I am the author of The Cultural Logic of Computation (Harvard UP, 2009), which applies cultural studies & critical theory methods to core topics in the theory, philosophy, and practice of computation, and develops a variety of arguments to show how computation functions in our society to produce and exacerbate hierarchies of race, class, gender, and power, despite the tremendous amount of rhetoric suggesting that computerization "democratizes," flattens, and decentralizes.
I am an English professor at Virginia Commonwealth University in Richmond, VA, and also teach in our interdisciplinary Media, Art, and Text (MATX) PhD program.
I worked for about a decade as a software developer in the financial servcies sector in New York City.
I was hired to one of the first formally-labeled Digital Humanities positions in the US (University of Virginia, 2003), and during my time there, and to my great surprise, found myself increasingly marginalized from the DH community, locally and nationally, due (from what I could gather) to my insistence on taking a critcal view of computation, rather than in terms of my DH work, which has tended to focus on minority and endangered languages and the people who speak them.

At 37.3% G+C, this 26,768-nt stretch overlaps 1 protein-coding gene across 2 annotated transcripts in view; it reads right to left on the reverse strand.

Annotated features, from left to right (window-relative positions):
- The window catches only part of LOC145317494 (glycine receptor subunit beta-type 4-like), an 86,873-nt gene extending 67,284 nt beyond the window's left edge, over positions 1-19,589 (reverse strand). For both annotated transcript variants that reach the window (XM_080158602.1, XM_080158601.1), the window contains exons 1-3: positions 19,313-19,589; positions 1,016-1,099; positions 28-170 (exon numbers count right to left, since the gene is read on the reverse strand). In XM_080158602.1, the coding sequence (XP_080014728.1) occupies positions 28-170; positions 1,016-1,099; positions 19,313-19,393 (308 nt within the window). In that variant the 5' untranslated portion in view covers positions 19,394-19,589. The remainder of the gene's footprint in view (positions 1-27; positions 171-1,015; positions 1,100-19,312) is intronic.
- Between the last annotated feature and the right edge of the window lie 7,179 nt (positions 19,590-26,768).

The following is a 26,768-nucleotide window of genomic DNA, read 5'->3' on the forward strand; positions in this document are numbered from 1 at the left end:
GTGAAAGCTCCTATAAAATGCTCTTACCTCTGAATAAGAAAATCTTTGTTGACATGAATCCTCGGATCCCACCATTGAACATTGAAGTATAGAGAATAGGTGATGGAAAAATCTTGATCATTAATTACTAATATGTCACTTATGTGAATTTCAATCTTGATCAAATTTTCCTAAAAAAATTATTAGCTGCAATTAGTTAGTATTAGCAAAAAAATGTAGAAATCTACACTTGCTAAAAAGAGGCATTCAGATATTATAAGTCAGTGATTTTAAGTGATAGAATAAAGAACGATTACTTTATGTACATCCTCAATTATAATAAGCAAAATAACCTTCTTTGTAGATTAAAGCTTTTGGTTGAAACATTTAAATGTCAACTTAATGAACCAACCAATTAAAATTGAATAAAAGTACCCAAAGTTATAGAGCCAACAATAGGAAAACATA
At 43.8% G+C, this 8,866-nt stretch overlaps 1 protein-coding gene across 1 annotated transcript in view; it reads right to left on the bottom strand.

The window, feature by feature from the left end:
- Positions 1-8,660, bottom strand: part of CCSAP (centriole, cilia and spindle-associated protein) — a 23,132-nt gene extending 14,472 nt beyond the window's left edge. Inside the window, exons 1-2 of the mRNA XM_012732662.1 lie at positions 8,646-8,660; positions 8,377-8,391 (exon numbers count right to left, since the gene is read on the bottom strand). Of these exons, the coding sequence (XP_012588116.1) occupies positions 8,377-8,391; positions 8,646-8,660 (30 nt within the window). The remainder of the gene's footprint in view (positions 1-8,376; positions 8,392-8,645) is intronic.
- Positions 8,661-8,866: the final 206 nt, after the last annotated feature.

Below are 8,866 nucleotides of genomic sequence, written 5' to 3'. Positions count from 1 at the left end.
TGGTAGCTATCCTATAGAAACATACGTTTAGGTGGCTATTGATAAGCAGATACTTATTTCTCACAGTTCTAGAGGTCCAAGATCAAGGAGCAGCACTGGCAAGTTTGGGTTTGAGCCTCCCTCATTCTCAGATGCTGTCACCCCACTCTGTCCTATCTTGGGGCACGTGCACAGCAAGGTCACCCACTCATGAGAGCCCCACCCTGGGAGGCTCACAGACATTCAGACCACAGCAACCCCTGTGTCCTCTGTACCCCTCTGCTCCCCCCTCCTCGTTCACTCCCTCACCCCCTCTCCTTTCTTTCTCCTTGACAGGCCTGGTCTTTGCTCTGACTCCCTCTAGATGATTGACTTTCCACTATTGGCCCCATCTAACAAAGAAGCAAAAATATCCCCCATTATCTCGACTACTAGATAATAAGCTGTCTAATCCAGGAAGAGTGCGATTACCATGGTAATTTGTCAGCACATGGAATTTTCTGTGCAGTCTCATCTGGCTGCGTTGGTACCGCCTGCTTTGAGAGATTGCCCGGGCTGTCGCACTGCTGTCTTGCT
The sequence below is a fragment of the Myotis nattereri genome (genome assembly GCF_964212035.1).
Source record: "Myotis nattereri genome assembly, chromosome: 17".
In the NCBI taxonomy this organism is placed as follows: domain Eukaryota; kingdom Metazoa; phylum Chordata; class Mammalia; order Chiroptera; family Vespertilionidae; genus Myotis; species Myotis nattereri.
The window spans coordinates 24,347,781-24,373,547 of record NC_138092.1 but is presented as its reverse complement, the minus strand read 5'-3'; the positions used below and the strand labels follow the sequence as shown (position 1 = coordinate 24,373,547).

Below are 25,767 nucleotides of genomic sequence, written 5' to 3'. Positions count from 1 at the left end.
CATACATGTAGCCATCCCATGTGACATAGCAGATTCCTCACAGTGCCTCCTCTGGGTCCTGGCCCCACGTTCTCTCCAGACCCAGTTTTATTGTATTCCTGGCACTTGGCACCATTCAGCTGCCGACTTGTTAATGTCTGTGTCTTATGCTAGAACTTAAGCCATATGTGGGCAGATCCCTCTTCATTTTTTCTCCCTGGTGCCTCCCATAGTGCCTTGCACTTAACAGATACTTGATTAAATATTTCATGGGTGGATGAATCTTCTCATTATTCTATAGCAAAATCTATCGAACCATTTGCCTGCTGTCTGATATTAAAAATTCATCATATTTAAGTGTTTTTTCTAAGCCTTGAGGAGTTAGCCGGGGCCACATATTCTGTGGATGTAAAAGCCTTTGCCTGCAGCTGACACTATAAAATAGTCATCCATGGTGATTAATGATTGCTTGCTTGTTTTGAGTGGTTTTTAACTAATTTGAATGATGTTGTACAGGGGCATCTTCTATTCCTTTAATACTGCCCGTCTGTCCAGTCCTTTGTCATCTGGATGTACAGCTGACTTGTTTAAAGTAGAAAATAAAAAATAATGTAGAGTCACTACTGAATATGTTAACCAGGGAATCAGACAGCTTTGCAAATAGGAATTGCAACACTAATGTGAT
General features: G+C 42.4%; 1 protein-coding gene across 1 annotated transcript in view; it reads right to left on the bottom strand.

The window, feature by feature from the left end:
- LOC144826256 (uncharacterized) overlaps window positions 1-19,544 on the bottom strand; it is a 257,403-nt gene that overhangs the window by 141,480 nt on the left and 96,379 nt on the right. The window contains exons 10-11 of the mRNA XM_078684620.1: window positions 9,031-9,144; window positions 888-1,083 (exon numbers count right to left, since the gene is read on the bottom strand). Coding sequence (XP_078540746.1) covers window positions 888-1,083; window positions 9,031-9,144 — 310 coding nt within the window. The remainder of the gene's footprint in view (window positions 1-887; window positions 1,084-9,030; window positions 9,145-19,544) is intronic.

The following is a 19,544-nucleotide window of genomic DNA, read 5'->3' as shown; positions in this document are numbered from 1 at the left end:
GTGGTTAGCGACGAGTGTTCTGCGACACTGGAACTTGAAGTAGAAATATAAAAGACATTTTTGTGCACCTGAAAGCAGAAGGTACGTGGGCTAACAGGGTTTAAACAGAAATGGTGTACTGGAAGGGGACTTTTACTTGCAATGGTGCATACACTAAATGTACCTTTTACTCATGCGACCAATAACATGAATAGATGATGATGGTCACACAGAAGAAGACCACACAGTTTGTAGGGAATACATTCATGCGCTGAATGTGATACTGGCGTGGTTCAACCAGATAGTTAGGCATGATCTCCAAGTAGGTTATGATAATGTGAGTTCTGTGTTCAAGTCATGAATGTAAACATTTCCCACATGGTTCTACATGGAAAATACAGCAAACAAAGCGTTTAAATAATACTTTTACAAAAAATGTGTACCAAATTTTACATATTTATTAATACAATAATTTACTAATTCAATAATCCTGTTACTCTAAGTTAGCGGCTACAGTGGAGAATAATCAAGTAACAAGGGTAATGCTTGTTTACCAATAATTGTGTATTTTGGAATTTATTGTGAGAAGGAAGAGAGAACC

I've writen a lot of articles on a range of issues in these areas -- along with a PDF of my book many are available at http://vcu.academia.edu/DavidGolumbia -- and maintain a digital theory blog, http://uncomputing.org.
I've been really heartened by the work of new DH scholars including the #transformDH and #DHPoco groups & have tried to participate in them.
All that said, I don't have a particular project that's at a good stage to air right now, and in general I don't like to see a lot of men jumping in on projects for women in technology and about feminism in tech, so my plan for the Workshop is mostly to read, listen, and learn.